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  • In the present study we combined activity based


    In the present study, we combined activity-based protein profiling, biochemical and genetic approaches to identify the PLCPs involved in the sphingolipid pathway leading to plant PCD. By using Arabidopsis lrrk2 and leaves, we demonstrate that this sub-class of plant proteases is activated in response to PHS or FB1, respectively and we identify RD21 (responsive-to-desiccation-21) as one of the main PLCPs activated in response to sphingolipid treatment. Using a reverse genetic approach with two null mutants of RD21,we show that this protease acts as a negative regulator of FB1-induced cell death in Arabidopsis.
    Material and methods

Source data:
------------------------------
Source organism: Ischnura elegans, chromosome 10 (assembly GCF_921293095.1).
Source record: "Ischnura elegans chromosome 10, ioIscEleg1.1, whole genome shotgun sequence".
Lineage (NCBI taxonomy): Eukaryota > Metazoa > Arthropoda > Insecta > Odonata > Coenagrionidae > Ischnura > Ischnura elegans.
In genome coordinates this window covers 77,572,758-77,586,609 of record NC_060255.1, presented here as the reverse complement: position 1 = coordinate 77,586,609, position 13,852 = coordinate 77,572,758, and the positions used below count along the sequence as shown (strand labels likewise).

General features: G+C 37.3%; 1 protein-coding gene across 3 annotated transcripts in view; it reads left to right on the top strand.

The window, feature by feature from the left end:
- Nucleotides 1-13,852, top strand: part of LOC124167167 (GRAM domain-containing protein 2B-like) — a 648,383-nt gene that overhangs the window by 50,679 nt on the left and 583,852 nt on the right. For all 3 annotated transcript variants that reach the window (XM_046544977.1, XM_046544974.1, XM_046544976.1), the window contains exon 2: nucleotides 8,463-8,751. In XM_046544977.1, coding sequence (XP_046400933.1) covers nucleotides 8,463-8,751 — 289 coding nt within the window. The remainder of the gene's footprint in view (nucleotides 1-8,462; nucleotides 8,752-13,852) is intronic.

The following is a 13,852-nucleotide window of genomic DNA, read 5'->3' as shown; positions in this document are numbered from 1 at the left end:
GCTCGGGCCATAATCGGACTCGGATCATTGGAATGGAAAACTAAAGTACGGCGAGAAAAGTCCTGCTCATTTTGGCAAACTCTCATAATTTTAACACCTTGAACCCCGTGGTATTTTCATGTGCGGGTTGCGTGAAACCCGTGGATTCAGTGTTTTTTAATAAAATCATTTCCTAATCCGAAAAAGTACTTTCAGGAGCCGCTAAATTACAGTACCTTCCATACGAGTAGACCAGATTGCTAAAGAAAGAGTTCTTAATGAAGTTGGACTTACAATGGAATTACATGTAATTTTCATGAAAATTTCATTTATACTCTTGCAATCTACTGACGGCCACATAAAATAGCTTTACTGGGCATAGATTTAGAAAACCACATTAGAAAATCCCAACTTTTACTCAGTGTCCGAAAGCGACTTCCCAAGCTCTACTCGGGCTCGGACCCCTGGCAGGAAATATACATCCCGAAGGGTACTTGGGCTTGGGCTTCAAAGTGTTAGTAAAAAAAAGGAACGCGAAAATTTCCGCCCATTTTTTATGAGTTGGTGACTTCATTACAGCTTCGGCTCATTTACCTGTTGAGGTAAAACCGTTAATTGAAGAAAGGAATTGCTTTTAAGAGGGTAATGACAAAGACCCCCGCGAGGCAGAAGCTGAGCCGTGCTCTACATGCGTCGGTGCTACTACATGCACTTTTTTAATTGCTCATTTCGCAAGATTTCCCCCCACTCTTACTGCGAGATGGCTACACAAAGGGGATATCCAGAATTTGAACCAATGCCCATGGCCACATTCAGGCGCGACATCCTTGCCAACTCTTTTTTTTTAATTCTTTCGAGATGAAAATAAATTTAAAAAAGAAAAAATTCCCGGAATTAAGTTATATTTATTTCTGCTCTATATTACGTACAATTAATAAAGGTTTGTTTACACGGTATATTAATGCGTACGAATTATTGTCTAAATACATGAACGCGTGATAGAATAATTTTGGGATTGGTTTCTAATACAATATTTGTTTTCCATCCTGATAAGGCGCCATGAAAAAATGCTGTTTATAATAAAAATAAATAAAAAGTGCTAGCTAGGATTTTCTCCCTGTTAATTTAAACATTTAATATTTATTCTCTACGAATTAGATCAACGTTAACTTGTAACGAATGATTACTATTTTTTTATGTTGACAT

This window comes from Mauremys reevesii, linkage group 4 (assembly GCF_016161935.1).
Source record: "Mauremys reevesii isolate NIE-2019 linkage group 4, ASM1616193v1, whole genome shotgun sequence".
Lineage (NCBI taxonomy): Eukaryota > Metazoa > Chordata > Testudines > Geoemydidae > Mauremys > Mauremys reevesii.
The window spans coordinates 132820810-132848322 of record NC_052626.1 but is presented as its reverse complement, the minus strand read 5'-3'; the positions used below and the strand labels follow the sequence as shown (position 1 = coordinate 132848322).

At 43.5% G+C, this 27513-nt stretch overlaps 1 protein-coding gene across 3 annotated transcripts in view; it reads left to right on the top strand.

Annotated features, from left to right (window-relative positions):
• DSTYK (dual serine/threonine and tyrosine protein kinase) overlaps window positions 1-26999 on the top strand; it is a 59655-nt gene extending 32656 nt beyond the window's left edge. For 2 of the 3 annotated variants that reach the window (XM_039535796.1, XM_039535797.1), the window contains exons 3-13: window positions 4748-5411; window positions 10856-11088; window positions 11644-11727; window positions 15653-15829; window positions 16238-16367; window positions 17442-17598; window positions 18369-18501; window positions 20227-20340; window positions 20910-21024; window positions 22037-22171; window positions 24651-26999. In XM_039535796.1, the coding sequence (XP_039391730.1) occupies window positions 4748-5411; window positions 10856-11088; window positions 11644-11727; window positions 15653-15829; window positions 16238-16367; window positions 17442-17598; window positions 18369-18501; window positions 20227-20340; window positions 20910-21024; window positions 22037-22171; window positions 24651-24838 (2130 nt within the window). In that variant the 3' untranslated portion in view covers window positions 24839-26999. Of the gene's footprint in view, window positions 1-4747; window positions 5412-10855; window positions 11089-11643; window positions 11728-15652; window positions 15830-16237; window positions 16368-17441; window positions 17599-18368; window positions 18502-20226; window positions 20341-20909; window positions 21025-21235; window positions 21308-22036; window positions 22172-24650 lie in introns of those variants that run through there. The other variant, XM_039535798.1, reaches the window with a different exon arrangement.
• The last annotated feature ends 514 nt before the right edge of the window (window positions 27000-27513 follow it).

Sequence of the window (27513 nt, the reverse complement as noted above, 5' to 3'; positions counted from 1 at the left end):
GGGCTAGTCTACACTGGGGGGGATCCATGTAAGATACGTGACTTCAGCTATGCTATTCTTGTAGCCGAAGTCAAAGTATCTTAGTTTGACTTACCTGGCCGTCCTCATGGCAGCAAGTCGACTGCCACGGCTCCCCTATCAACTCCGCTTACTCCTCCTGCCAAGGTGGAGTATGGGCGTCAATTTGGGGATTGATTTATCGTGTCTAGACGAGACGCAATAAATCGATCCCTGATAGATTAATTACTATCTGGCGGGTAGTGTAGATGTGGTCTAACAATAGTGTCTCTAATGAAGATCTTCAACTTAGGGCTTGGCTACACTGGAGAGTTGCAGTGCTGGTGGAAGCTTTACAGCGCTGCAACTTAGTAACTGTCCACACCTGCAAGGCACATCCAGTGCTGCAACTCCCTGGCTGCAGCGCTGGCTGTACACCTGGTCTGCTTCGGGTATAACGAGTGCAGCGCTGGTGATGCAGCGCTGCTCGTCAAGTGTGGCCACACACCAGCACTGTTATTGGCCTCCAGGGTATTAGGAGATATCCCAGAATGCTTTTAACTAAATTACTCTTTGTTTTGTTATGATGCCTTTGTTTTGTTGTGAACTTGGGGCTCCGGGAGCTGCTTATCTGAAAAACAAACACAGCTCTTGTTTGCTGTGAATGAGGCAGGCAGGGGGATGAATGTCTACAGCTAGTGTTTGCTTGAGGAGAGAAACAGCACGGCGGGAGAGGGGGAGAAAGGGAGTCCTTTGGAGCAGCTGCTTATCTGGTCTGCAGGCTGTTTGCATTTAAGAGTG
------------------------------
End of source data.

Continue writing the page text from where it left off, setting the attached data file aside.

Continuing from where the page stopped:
Discussion In plants, programmed cell death plays a fundamental role in development and defense responses. As an example, during necrotrophic pathogen-plant interactions, host death is induced enabling pathogen development [28]. Interestingly, the necrotrophic fungus Fusarium moniliforme interferes with plant sphingolipid metabolism by secreting a mycotoxin called fumonisin B1 (FB1). This molecule, which is a structural analog of LCBs, inhibits the ceramide synthase and induces a concomitant increase in free intracellular levels of PHS and DHS, metabolites known to elicit a subsequent PCD in plants [6,7]. However, the LCB-mediated signaling pathway leading to PCD remains largely unknown so far. Nevertheless, previous studies have shown that different second messengers including intracellular Ca2+ ions and reactive oxygen species (ROS) or proteins such as MPK6, 14-3-3 s and the calcium-dependent protein kinase CPK3 are involved in this process [7,10,11]. In normal conditions, dimeric 14-3-3 proteins interact with CPK3 [11]. In response to PHS, a cytosolic Ca2+ transient is induced and leads to CPK3 activation. Ca2+-activated CPK3 phosphorylates 14-3-3 s on a specific serine residue, which is located at the 14-3-3 dimer interface [11]. Recent studies have shown that this phosphorylation event leads to plant 14-3-3 monomerization [29,30], that could disrupt the 14-3-3/CPK3 complex, leading to the release of CPK3 [11]. Since RD21 is one of the major cysteine proteases in leaves of Arabidopsis thaliana and plays a role in plant immune responses [17,27], we speculated that it could play a role in FB1-induced cell death. RD21 belongs to the plant family of PLCPs [15]. This protease is characterized by a unique C-terminal granulin domain that shares homology to granulin-containing growth factor in animals [21]. The pre-pro-protease RD21 (51 kDa) is composed of five domains: a signal peptide, an autoinhibitory prodomain, the protease domain, a proline-rich domain and a granulin domain [21,22]. The activity of RD21 depends on two proteolytic steps. First, lrrk2 the autoinhibitory prodomain is removed leading to an active intermediary form iRD21 (40 kDa) and the granulin domain is then processed, resulting in active mature form mRD21 (30 kDa) [21,22,26]. These forms have been identified in our experiments in extracts of Arabidopsis leaf discs treated with FB1 (Fig. 2B). Recently, different contradicting studies have shown that RD21 plays a role in necrotrophic fungus-plant interaction. Shindo et al. (2012) have shown that leaves of Arabidopsis rd21 null mutants are more susceptible to Botrytis cinerea compared to WT plants, suggesting that RD21 is a positive regulator of plant resistance to Botrytis [17]. By contrast, Lampl et al. (2013) showed that detached leaves of Arabidopsis mutant plants lacking RD21 are resistant to the two necrotrophic fungi Sclerotina sclerotiorum and Botrytis cinerea. Moreover, upon addition of oxalic acid, the major pathogenic effector of these two fungi, rd21 null mutants and RD21 overexpressing lines present a reduction and an increase in cell death, respectively, compared to WT plants. In this case, RD21 seems to play a pro-cell death function [27]. These discrepancies may be due to the use of different Botrytis cinerea isolates and/or assays performed on whole plant [17] instead of detached leaves [27], as well as to differences in plant culture conditions. In our study, we show a clear FB1-susceptibility phenotype of the two rd21 mutants by using two different bioassays to quantify PCD revealing a similar behaviour than the one observed by Shindo et al. [17]. Thus, both PCD tests demonstrate that RD21 is involved in FB1-induced signaling pathway and behaves as a negative regulator of cell death. We can speculate that RD21 activity could counterbalance the pro-death effect of vacuolar processing enzymes (VPEs), which are cysteine proteases involved in FB1-induced cell death [31].